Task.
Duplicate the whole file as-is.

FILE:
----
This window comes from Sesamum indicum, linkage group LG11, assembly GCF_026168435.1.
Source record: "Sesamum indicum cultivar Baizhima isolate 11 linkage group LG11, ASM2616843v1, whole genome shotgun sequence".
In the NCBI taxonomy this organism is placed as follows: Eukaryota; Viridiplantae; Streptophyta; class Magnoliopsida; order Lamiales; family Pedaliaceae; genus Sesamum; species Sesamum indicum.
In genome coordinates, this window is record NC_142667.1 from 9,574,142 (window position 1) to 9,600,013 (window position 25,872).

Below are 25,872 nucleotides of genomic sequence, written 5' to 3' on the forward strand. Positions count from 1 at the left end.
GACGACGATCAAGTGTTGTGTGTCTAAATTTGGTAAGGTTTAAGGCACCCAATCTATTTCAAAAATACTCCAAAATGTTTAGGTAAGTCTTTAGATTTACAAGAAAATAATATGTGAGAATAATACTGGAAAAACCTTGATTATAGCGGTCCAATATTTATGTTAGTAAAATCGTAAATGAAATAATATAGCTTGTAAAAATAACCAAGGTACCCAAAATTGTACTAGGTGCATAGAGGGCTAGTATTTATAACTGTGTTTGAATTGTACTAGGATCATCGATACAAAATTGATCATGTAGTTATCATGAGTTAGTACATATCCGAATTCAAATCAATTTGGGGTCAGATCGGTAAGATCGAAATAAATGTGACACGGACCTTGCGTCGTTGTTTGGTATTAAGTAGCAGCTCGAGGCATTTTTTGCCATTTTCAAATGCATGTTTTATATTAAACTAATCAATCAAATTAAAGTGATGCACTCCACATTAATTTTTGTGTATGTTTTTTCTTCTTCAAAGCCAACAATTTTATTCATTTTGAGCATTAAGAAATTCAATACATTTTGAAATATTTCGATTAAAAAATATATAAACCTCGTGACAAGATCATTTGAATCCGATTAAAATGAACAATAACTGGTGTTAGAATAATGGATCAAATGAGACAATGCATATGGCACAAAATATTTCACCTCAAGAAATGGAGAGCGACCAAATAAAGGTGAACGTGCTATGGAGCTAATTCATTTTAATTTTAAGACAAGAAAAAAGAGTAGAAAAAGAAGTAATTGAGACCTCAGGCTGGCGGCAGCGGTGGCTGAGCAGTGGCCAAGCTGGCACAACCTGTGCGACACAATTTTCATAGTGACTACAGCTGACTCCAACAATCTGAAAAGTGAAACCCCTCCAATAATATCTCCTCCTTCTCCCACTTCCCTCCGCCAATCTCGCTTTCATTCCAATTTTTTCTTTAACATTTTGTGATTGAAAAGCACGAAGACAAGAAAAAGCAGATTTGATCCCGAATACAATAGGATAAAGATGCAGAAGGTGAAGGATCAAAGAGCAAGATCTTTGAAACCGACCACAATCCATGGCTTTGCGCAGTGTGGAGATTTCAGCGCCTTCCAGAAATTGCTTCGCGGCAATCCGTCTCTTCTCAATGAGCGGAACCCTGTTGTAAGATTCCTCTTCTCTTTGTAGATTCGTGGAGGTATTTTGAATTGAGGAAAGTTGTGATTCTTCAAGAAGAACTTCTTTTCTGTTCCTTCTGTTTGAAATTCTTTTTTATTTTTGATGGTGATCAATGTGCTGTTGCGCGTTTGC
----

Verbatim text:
This window comes from Sesamum indicum, linkage group LG11, assembly GCF_026168435.1.
Source record: "Sesamum indicum cultivar Baizhima isolate 11 linkage group LG11, ASM2616843v1, whole genome shotgun sequence".
In the NCBI taxonomy this organism is placed as follows: Eukaryota; Viridiplantae; Streptophyta; class Magnoliopsida; order Lamiales; family Pedaliaceae; genus Sesamum; species Sesamum indicum.
In genome coordinates, this window is record NC_142667.1 from 9,574,142 (window position 1) to 9,600,013 (window position 25,872).

Below are 25,872 nucleotides of genomic sequence, written 5' to 3' on the forward strand. Positions count from 1 at the left end.
GACGACGATCAAGTGTTGTGTGTCTAAATTTGGTAAGGTTTAAGGCACCCAATCTATTTCAAAAATACTCCAAAATGTTTAGGTAAGTCTTTAGATTTACAAGAAAATAATATGTGAGAATAATACTGGAAAAACCTTGATTATAGCGGTCCAATATTTATGTTAGTAAAATCGTAAATGAAATAATATAGCTTGTAAAAATAACCAAGGTACCCAAAATTGTACTAGGTGCATAGAGGGCTAGTATTTATAACTGTGTTTGAATTGTACTAGGATCATCGATACAAAATTGATCATGTAGTTATCATGAGTTAGTACATATCCGAATTCAAATCAATTTGGGGTCAGATCGGTAAGATCGAAATAAATGTGACACGGACCTTGCGTCGTTGTTTGGTATTAAGTAGCAGCTCGAGGCATTTTTTGCCATTTTCAAATGCATGTTTTATATTAAACTAATCAATCAAATTAAAGTGATGCACTCCACATTAATTTTTGTGTATGTTTTTTCTTCTTCAAAGCCAACAATTTTATTCATTTTGAGCATTAAGAAATTCAATACATTTTGAAATATTTCGATTAAAAAATATATAAACCTCGTGACAAGATCATTTGAATCCGATTAAAATGAACAATAACTGGTGTTAGAATAATGGATCAAATGAGACAATGCATATGGCACAAAATATTTCACCTCAAGAAATGGAGAGCGACCAAATAAAGGTGAACGTGCTATGGAGCTAATTCATTTTAATTTTAAGACAAGAAAAAAGAGTAGAAAAAGAAGTAATTGAGACCTCAGGCTGGCGGCAGCGGTGGCTGAGCAGTGGCCAAGCTGGCACAACCTGTGCGACACAATTTTCATAGTGACTACAGCTGACTCCAACAATCTGAAAAGTGAAACCCCTCCAATAATATCTCCTCCTTCTCCCACTTCCCTCCGCCAATCTCGCTTTCATTCCAATTTTTTCTTTAACATTTTGTGATTGAAAAGCACGAAGACAAGAAAAAGCAGATTTGATCCCGAATACAATAGGATAAAGATGCAGAAGGTGAAGGATCAAAGAGCAAGATCTTTGAAACCGACCACAATCCATGGCTTTGCGCAGTGTGGAGATTTCAGCGCCTTCCAGAAATTGCTTCGCGGCAATCCGTCTCTTCTCAATGAGCGGAACCCTGTTGTAAGATTCCTCTTCTCTTTGTAGATTCGTGGAGGTATTTTGAATTGAGGAAAGTTGTGATTCTTCAAGAAGAACTTCTTTTCTGTTCCTTCTGTTTGAAATTCTTTTTTATTTTTGATGGTGATCAATGTGCTGTTGCGCGTTTGC